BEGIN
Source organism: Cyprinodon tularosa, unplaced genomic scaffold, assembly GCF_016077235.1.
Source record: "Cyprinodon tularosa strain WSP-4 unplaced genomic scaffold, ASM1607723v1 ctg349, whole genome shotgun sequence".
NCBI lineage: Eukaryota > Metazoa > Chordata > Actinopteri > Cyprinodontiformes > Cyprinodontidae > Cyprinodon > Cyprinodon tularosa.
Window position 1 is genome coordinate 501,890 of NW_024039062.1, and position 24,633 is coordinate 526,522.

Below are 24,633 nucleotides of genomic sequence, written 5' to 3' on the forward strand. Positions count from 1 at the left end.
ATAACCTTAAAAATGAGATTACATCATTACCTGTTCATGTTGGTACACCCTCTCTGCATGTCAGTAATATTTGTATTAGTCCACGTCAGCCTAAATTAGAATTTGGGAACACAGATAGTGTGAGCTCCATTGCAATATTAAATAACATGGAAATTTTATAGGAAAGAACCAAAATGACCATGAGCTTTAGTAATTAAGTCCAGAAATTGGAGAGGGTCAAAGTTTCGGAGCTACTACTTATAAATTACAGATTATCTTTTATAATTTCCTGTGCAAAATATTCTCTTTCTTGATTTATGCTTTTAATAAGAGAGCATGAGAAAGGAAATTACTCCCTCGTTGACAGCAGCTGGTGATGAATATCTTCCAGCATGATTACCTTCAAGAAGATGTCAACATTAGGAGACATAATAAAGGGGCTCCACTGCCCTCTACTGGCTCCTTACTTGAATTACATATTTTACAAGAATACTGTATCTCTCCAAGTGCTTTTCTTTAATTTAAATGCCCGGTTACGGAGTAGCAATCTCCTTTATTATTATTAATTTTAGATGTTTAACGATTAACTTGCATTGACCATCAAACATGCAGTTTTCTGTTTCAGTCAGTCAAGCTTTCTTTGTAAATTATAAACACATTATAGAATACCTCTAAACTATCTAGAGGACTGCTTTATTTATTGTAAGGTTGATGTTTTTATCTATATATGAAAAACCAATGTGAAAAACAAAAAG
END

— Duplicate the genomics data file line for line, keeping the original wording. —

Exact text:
Source organism: Cyprinodon tularosa, unplaced genomic scaffold, assembly GCF_016077235.1.
Source record: "Cyprinodon tularosa strain WSP-4 unplaced genomic scaffold, ASM1607723v1 ctg349, whole genome shotgun sequence".
NCBI lineage: Eukaryota > Metazoa > Chordata > Actinopteri > Cyprinodontiformes > Cyprinodontidae > Cyprinodon > Cyprinodon tularosa.
Window position 1 is genome coordinate 501,890 of NW_024039062.1, and position 24,633 is coordinate 526,522.

Below are 24,633 nucleotides of genomic sequence, written 5' to 3' on the forward strand. Positions count from 1 at the left end.
ATAACCTTAAAAATGAGATTACATCATTACCTGTTCATGTTGGTACACCCTCTCTGCATGTCAGTAATATTTGTATTAGTCCACGTCAGCCTAAATTAGAATTTGGGAACACAGATAGTGTGAGCTCCATTGCAATATTAAATAACATGGAAATTTTATAGGAAAGAACCAAAATGACCATGAGCTTTAGTAATTAAGTCCAGAAATTGGAGAGGGTCAAAGTTTCGGAGCTACTACTTATAAATTACAGATTATCTTTTATAATTTCCTGTGCAAAATATTCTCTTTCTTGATTTATGCTTTTAATAAGAGAGCATGAGAAAGGAAATTACTCCCTCGTTGACAGCAGCTGGTGATGAATATCTTCCAGCATGATTACCTTCAAGAAGATGTCAACATTAGGAGACATAATAAAGGGGCTCCACTGCCCTCTACTGGCTCCTTACTTGAATTACATATTTTACAAGAATACTGTATCTCTCCAAGTGCTTTTCTTTAATTTAAATGCCCGGTTACGGAGTAGCAATCTCCTTTATTATTATTAATTTTAGATGTTTAACGATTAACTTGCATTGACCATCAAACATGCAGTTTTCTGTTTCAGTCAGTCAAGCTTTCTTTGTAAATTATAAACACATTATAGAATACCTCTAAACTATCTAGAGGACTGCTTTATTTATTGTAAGGTTGATGTTTTTATCTATATATGAAAAACCAATGTGAAAAACAAAAAG